I put in the way she acted into Google and an article of Sudden Onset Aggression came up. Rage. It was exactly the way she acted. I did more research and every article described her behavior. Most of the articles said it was a hereditary form of epilepsy. That the symptoms begin at 6 weeks.
The day I put her down I was talking on the phone to a local mobile veterinarian. I accidentally touched the cage and she woke up as she always did raging biting the wire of the cage. The veterinarian refused to come out she was not going to risk her life to put this dog down.She referred me to a ranch vet who has a tranquilizer gun.
He couldn’t come out until that evening but he told me he would be in the town one town over from me and he gave me 5 pills to give her about half an hour before he got over to my town. We had discussed several ways to restrain her and I didn’t want to do any of the ways we talked about because in spite of everything I loved her and I didn’t want her last moments on earth to be held down by two strange men. So we settled on tranquilizing her first.
She was happily drunk when he got here. I was scared but she was friendly to them and he gave her a shot that knocked her out and for the first time I could sit down next to her while she slept. So I stretched out next to her in the snow. He had to give her 5 shots to finish her, the last one directly into her heart.
The one and only time I got to lay down next to my dog was as she died.
He had a lot of patience with me letting me lay there with my dog as her body cooled. Then when I was ready he bagged her body to take to the crematorium.
A dog is not a child. No dogs life is worth a human life. Nobody should be a hostage to their dog. Not all dogs are healthy. Not all puppies can be saved. She was probably the smartest dog I ever had, ironically. She was the master of the long down/stay within 3 months. She quickly learned everything I knew to teach a dog. The worst she got the more I worked her.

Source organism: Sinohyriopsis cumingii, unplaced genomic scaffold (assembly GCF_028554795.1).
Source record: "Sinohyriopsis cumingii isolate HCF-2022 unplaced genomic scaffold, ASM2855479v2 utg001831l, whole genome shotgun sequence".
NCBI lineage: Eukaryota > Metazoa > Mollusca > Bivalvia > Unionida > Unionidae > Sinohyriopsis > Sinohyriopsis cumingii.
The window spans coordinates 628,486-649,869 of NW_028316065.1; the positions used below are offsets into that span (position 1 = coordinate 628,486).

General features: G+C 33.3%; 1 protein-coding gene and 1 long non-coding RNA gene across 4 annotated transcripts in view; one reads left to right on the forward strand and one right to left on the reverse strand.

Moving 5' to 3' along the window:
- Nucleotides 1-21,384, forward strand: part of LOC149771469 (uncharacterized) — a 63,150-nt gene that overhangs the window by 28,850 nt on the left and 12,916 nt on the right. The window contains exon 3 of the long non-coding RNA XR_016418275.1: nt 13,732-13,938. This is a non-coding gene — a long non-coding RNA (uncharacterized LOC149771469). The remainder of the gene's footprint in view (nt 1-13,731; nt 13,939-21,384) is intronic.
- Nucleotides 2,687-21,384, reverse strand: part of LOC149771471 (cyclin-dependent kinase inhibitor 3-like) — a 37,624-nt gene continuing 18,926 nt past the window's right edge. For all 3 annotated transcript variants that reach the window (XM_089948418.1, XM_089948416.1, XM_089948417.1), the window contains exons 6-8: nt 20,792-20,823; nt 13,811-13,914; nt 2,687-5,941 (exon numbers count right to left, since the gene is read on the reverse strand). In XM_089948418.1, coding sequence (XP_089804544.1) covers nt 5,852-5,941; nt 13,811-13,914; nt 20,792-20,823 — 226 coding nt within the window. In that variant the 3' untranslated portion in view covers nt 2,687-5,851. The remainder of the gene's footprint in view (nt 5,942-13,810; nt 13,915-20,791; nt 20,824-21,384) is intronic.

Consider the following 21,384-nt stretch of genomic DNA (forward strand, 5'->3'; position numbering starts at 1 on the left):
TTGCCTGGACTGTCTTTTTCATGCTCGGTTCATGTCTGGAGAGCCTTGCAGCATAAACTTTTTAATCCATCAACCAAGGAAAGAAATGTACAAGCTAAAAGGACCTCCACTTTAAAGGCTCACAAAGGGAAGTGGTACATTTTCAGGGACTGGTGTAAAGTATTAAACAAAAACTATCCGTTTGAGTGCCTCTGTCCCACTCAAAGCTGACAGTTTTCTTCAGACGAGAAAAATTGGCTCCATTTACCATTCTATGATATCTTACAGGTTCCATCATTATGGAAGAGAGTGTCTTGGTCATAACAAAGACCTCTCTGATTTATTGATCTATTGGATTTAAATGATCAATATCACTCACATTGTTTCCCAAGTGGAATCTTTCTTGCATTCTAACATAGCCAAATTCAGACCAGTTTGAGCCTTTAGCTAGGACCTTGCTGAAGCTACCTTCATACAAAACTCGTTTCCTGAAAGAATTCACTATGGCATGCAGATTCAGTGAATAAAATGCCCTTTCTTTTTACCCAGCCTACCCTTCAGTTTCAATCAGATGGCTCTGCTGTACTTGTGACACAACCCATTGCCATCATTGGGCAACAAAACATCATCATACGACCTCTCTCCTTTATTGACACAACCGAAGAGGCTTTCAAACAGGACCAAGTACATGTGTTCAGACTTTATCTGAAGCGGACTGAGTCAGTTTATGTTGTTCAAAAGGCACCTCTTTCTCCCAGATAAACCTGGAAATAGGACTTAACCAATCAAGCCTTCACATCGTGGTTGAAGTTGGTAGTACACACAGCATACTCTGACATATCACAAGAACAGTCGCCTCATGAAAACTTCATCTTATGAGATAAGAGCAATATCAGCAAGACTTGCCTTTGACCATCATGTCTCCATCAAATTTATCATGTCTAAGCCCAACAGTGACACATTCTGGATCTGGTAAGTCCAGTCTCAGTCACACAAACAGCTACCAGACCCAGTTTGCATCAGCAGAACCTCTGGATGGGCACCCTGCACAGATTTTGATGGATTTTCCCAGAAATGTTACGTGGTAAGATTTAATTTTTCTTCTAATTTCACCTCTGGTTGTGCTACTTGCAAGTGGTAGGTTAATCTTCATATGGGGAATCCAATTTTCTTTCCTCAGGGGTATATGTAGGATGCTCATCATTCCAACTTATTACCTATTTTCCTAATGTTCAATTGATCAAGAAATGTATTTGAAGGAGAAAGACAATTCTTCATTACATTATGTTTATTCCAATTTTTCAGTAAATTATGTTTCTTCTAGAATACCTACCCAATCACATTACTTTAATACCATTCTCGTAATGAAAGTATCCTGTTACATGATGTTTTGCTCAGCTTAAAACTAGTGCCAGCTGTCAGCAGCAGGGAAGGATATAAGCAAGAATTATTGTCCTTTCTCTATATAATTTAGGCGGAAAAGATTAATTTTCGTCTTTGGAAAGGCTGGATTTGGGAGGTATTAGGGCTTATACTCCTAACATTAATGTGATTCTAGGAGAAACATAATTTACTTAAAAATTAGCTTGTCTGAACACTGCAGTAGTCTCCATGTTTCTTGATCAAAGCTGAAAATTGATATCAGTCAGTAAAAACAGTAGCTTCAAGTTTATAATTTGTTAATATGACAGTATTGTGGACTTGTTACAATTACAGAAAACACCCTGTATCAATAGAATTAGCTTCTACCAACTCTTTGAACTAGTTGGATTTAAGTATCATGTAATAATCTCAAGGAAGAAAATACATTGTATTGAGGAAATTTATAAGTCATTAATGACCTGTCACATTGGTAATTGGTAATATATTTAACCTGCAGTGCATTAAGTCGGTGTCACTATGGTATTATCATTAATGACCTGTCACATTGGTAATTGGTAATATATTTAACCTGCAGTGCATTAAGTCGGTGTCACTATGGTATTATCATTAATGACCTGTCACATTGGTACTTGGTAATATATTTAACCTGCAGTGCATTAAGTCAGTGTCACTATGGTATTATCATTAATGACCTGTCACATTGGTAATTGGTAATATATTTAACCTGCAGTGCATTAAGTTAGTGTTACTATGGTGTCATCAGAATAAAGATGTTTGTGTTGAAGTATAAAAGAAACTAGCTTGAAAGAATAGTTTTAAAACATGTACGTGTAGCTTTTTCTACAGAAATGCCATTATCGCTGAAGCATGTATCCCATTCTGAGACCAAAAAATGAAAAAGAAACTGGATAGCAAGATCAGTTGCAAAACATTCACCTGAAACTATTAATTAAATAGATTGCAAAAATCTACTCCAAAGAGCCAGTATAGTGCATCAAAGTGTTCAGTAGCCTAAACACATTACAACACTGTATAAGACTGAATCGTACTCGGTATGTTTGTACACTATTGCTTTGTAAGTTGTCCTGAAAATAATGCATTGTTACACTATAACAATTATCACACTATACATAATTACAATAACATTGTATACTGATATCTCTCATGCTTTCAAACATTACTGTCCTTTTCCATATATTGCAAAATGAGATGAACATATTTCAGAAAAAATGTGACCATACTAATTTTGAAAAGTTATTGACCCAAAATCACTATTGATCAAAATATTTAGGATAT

I looked up military canine training techniques to teach her. She revolved only 3 times with me guiding her teaching her the hand signal for sweep the perimeter for her to get it. She was exceptionally smart. I worked her and worked her day after day. She worked off voice and hand command. She learned good recall considering the breeder told me she would never be able to master it.
She was the best trained dog I ever had. But her holding me hostage in the house and being attacked if I woke her up or passed her in the hallway overruled her good behavior. I did everything I could do to run her until she was exhausted trying to keep her exercised to try to curb the aggressive behavior.
Nothing worked. She was a very large very muscular dog. She was an athlete. But that just made her even more dangerous. When she was there was all there but when her eyes blanked out she was gone. She wanted to hurt me when her eyes went blank.And she did. I put her down for my own safety and the safety of everyone else.
She did have typical puppy behavior but in my extensive experience handling dogs I have never seen this kind of aggression. She was an exceptional dog and I loved her. But she was not healthy.
I am a strong minded person. I drove myself to and from every chemo treatment. Even the day I had an allergic reaction that I had to be revived from. I did the best I could for her and for me.